Cutting the costs of motor insurance

        The Transport Secretary has announced that British drivers are to be spared from an EU insurance hike, as Britain will be repealing an EU rule which would have forced up the cost of insurance by around £50 a year for the average motorist.

        • Following Britain's exit from the EU, we are now able to set our own rules and regulations and ensure that British people are not burdened by unnecessary laws. 
        • Plans are underway to do away with the EU’s ‘Vnuk’ law, which could have forced all motorists to cover the cost of insuring ‘vehicles’ like lawnmowers and golf buggies – even if they don’t use them. By scrapping the law, British drivers will avoid an estimated £50 a year increase in motor insurance costs and a total of almost £2 billion for the insurance industry as a whole. 
        • This move will help the pockets of British taxpayers and is another step forwards in our lives outside of the EU, as we prosper as a country that can set our own rules and regulations.

        Quote of the day 22nd February 2021

        "As George Orwell pointed out, the battle for free societies must be waged in each generation. Advocates of liberal democracy cannot offer ground-level truth. They cannot hope to match the fire and brimstone appeal of Limbaugh and his fellow pulpiteers. But they can at least offer the prospect of tolerance and peaceful co-existence.

        And perhaps, as the hard right storms the Capitol dressed in face paint and antlers and the left tears down statues and seeks to "dismantle capitalism" this isn't such an uninspiring vision after all."

        (Matthew Syed, from a Sunday Times article yesterday, "Zealots on the right and left are true heirs of religious fanatics")

        Sunday, February 21, 2021

        Vaccination Update


        in the UK have now received at least one dose of an approved vaccine.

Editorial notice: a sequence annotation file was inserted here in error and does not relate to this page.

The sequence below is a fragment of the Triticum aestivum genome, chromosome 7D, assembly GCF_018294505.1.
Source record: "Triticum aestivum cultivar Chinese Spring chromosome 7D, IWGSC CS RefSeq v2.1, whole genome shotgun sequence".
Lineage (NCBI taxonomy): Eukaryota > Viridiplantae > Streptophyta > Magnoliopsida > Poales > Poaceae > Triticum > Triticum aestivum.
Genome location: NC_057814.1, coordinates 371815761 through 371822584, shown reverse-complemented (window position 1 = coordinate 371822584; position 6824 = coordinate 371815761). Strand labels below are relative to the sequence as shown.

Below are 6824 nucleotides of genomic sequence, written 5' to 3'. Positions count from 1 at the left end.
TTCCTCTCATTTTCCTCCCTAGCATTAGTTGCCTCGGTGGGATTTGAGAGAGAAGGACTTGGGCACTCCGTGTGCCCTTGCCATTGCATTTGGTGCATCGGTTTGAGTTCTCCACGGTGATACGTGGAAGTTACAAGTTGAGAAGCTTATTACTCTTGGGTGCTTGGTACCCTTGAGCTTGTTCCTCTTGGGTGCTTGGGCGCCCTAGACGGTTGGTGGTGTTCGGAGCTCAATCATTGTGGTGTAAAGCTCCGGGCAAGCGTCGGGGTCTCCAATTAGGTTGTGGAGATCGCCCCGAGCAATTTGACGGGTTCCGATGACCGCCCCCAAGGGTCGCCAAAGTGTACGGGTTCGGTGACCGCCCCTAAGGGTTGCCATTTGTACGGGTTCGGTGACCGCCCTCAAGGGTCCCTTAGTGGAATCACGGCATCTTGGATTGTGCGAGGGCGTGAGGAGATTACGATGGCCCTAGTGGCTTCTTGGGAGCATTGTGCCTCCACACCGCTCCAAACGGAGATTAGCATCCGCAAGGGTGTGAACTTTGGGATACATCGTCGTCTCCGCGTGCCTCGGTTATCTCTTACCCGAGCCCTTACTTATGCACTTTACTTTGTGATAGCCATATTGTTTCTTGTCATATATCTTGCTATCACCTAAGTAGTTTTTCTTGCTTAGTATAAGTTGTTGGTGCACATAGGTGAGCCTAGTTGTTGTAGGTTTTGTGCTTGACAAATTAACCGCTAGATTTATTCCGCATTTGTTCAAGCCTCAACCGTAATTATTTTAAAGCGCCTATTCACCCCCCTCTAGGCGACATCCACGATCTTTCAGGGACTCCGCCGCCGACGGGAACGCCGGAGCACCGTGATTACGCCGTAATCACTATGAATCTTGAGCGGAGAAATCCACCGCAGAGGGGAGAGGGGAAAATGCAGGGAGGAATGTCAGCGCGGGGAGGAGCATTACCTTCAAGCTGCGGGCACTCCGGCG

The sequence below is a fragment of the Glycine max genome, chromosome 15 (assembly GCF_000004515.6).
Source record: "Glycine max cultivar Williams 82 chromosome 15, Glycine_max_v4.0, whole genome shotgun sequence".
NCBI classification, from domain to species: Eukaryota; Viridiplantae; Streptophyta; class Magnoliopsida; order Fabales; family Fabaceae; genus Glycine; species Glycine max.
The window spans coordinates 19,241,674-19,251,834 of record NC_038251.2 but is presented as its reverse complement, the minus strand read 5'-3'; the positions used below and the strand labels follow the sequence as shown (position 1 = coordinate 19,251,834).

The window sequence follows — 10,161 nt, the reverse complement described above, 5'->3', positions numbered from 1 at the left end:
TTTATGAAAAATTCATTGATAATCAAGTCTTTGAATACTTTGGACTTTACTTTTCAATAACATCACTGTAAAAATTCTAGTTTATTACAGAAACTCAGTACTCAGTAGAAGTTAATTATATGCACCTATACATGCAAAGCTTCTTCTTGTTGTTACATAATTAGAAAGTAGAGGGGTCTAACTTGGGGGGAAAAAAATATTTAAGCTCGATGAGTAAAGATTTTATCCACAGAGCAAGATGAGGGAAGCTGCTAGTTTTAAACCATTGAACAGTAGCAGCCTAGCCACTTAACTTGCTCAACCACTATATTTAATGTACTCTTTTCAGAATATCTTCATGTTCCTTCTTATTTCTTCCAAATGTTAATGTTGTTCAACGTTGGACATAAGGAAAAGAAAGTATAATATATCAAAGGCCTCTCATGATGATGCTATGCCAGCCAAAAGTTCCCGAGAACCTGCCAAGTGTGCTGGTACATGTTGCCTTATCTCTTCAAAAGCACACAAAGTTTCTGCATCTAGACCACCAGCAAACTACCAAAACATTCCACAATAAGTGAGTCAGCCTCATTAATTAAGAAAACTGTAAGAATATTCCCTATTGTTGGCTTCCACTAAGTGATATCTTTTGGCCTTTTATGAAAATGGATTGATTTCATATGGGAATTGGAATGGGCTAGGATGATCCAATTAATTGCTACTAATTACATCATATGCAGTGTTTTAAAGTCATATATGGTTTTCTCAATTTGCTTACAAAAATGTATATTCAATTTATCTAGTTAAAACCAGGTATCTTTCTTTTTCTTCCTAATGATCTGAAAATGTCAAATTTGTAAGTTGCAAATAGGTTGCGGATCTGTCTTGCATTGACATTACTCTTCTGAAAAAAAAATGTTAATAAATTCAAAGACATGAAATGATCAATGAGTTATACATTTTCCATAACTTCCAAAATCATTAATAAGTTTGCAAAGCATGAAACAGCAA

The Prime Minister today set out the ambition to offer a coronavirus vaccine to every adult in the country by the end of July, allowing us to cautiously return to normality.

        • Over 17.8 million vaccines have been administered across the UK, The next  target is to offer a vaccine to all priority cohorts 1 to 9 by April and all adults by the end of July. 
        • We are now averaging more than 2.5 million doses a week and we have vaccinated 1 in 3 adults in the UK. 
        • We have now offered a vaccine to everyone in the top four priority groups and we have now vaccinated two thirds of people aged between 65 and 69, after invites went out a week ago, with people aged 64 also set to be called forward this week.
        • Britain's vaccination programme has accelerated with nearly 1,000 vaccines being administered a minute at one point and a record 598,389 first doses delivered in one day on 31 January.
        • WThe government has launched a new social media campaign to allow people to show their support for the vaccine roll-out. People will now be able to display a range of images and GIFs on their social media showing ‘I’ve had my vaccine’ or ‘I’ll get my vaccine’.
        • As large numbers of people from at risk groups are vaccinated, we will be able to gather the evidence to prove the impact on infection rates, hospitalisation and reduced deaths. If successful, this should in time lead to a reassessment of current restrictions. Until then it is essential that everyone continues to stay at home, to protect the NHS and save lives.